But I also felt hopeful, and this is why: My hope is that this film will awaken many from their sleep. That the reality of more than 50 million abortions since 1973 will pierce hearts and move us to action. That we will see the woman who is experiencing an unplanned pregnancy and say to her, “I see you. I care for you. I love you. And I want to help you.” That we would genuinely seek to provide accurate and complete information to men and women so that they truly make an informed and life-affirming decision.
My hope and prayer is that, if you do watch the film—or if you only read this blog—that you would be personally bothered by the attempts of this film to humanize an act that is, by definition, dehumanizing. And my hope is that you would be so bothered—or call it convicted—that you would be moved to action.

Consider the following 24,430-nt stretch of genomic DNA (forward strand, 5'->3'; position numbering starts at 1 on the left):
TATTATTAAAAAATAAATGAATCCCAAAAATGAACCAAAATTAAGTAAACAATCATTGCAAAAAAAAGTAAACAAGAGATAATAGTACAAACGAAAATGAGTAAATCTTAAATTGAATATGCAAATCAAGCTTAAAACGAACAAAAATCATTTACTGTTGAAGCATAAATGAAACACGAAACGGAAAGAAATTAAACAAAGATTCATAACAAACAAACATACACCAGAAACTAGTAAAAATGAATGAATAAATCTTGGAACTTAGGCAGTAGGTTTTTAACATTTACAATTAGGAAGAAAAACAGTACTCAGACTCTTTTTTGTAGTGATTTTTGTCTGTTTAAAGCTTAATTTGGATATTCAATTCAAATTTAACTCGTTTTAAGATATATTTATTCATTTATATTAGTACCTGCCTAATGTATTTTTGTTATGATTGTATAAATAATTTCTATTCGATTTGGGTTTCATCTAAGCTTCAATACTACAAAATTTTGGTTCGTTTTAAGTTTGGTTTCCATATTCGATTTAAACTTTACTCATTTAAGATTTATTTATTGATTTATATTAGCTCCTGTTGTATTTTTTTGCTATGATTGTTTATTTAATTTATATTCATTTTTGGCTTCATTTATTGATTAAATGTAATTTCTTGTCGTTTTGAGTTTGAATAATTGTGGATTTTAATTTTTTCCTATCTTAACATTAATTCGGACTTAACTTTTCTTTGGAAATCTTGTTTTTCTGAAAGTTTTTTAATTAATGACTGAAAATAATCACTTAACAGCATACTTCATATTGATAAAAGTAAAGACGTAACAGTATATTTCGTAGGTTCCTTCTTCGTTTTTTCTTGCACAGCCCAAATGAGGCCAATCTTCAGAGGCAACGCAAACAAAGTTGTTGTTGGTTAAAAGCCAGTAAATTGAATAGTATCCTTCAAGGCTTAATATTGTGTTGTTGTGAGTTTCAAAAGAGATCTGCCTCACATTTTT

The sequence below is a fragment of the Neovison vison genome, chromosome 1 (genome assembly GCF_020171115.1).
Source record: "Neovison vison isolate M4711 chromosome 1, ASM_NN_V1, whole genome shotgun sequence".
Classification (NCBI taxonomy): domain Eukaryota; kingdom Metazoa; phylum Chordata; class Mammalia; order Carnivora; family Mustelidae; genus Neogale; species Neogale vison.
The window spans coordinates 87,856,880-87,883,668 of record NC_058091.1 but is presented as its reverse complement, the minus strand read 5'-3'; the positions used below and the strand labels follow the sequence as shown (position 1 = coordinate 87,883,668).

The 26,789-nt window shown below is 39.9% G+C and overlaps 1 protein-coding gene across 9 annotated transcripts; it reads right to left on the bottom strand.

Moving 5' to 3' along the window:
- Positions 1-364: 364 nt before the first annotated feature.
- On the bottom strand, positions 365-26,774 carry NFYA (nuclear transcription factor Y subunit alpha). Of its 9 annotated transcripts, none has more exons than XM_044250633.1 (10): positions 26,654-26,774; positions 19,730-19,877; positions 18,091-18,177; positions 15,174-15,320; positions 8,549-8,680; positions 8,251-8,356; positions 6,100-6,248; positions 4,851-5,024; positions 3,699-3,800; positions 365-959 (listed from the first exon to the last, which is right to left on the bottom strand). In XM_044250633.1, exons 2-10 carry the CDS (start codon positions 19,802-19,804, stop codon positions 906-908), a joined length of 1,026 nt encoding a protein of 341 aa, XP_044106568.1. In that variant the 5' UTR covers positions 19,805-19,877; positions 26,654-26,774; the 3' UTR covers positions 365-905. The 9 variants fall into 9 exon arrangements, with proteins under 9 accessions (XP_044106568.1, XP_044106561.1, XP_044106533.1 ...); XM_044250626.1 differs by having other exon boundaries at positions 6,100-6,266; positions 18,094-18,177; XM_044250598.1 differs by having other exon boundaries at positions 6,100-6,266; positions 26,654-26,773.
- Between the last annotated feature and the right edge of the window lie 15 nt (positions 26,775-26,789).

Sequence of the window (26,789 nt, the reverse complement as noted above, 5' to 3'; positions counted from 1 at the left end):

Because if we do nothing, then who will?
George Tiller. (2014, July 20). Wikipedia.com. Retrieved September 3, 2014 from http://en.wikipedia.org/wiki/George_Tiller
George R. Tiller. (2010, January 9). Topics.NYTimes.com. Retrieved September 3, 2014 from http://topics.nytimes.com/top/reference/timestopics/people/t/george_r_tiller/index.html?inline=nyt-per
After Tiller Synopsis. PBS.org. Retrieved from http://www.pbs.org/pov/aftertiller/
Mary Holloman is the Communications Coordinator at Greensboro Pregnancy Care Center. She loves spending time with her husband, Matt, and serving her local church, Lawndale Baptist.